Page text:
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dc.contributor.authorGeorgiev, Petkoen
dc.contributor.authorLane, Nicholas Den
dc.contributor.authorRachuri, Kiran Ken
dc.contributor.authorMascolo, Ceciliaen
dc.date.accessioned2014-09-05T08:44:30Z
dc.date.available2014-09-05T08:44:30Z
dc.date.issued2014en
dc.identifier.citationSenSys '14, Proceedings of the 12th ACM Conference on Embedded Network Sensor Systems, 295-309. DOI: 10.1145/2668332.2668349
dc.identifier.urihttps://www.repository.cam.ac.uk/handle/1810/245877
dc.description.abstractThe rapidly growing adoption of sensor-enabled smartphones has greatly fueled the proliferation of applications that use phone sensors to monitor user behavior. A central sensor among these is the microphone which enables, for instance, the detection of valence in speech, or the identification of speakers. Deploying multiple of these applications on a mobile device to continuously monitor the audio environment allows for the acquisition of a diverse range of sound-related contextual inferences. However, the cumulative processing burden critically impacts the phone battery. To address this problem, we propose DSP.Ear – an integrated sensing system that takes advantage of the latest low-power DSP co-processor technology in commodity mobile devices to enable the continuous and simultaneous operation of multiple established algorithms that perform complex audio inferences. The system extracts emotions from voice, estimates the number of people in a room, identifies the speakers, and detects commonly found ambient sounds, while critically incurring little overhead to the device battery. This is achieved through a series of pipeline optimizations that allow the computation to remain largely on the DSP. Through detailed evaluation of our prototype implementation we show that, by exploiting a smartphone’s co-processor, DSP.Ear achieves a 3 to 7 times increase in the battery lifetime compared to a solution that uses only the phone’s main processor. In addition, DSP.Ear is 2 to 3 times more power efficient than a naïve DSP solution without optimizations. We further analyse a large-scale dataset from 1320 Android users to show that in about 80-90% of the daily usage instances DSP.Ear is able to sustain a full day of operation (even in the presence of other smartphone workloads) with a single battery charge.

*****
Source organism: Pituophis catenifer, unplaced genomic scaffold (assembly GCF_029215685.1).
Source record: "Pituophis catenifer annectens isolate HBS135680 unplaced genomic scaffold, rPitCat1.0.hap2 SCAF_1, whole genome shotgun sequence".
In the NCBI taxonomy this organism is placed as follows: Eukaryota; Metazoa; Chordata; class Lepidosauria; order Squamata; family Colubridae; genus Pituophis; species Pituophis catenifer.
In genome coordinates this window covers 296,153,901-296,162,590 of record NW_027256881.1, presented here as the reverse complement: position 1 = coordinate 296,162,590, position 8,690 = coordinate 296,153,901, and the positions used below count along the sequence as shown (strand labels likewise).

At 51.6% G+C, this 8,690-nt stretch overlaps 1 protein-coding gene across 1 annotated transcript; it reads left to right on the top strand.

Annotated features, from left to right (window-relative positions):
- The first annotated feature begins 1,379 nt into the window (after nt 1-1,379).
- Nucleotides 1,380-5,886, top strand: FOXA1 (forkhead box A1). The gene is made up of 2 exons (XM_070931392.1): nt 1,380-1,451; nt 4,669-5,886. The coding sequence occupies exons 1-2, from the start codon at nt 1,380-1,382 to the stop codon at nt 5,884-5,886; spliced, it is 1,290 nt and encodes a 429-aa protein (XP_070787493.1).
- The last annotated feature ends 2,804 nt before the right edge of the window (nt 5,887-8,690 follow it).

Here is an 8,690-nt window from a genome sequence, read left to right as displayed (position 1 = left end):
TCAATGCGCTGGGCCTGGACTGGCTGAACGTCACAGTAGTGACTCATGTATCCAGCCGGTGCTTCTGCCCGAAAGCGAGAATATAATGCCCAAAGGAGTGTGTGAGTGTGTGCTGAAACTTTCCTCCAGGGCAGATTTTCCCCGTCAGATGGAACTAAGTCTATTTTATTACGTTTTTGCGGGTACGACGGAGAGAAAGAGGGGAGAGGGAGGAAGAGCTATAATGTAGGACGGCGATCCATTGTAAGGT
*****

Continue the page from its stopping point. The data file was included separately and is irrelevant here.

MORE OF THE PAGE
dc.description.sponsorshipThis work was supported by Microsoft Research through its PhD Scholarship Program.
dc.languageen_USen
dc.language.isoen_USen
dc.titleDSP.Ear: Leveraging Co-Processor Support for Continuous Audio Sensing on Smartphonesen
dc.typeArticle
dc.description.versionThis is the author's accepted manuscript. The final version is available from ACM in the proceedings of the ACM Conference on Embedded Networked Sensor Systems: http://dl.acm.org/citation.cfm?id=2668349.en
prism.endingPage309
prism.publicationDate2014en
prism.startingPage295
rioxxterms.versionofrecord10.1145/2668332.2668349en
rioxxterms.licenseref.urihttp://www.rioxx.net/licenses/all-rights-reserveden
rioxxterms.licenseref.startdate2014en
dc.contributor.orcidMascolo, Cecilia [0000-0001-9614-4380]
rioxxterms.typeJournal Article/Reviewen


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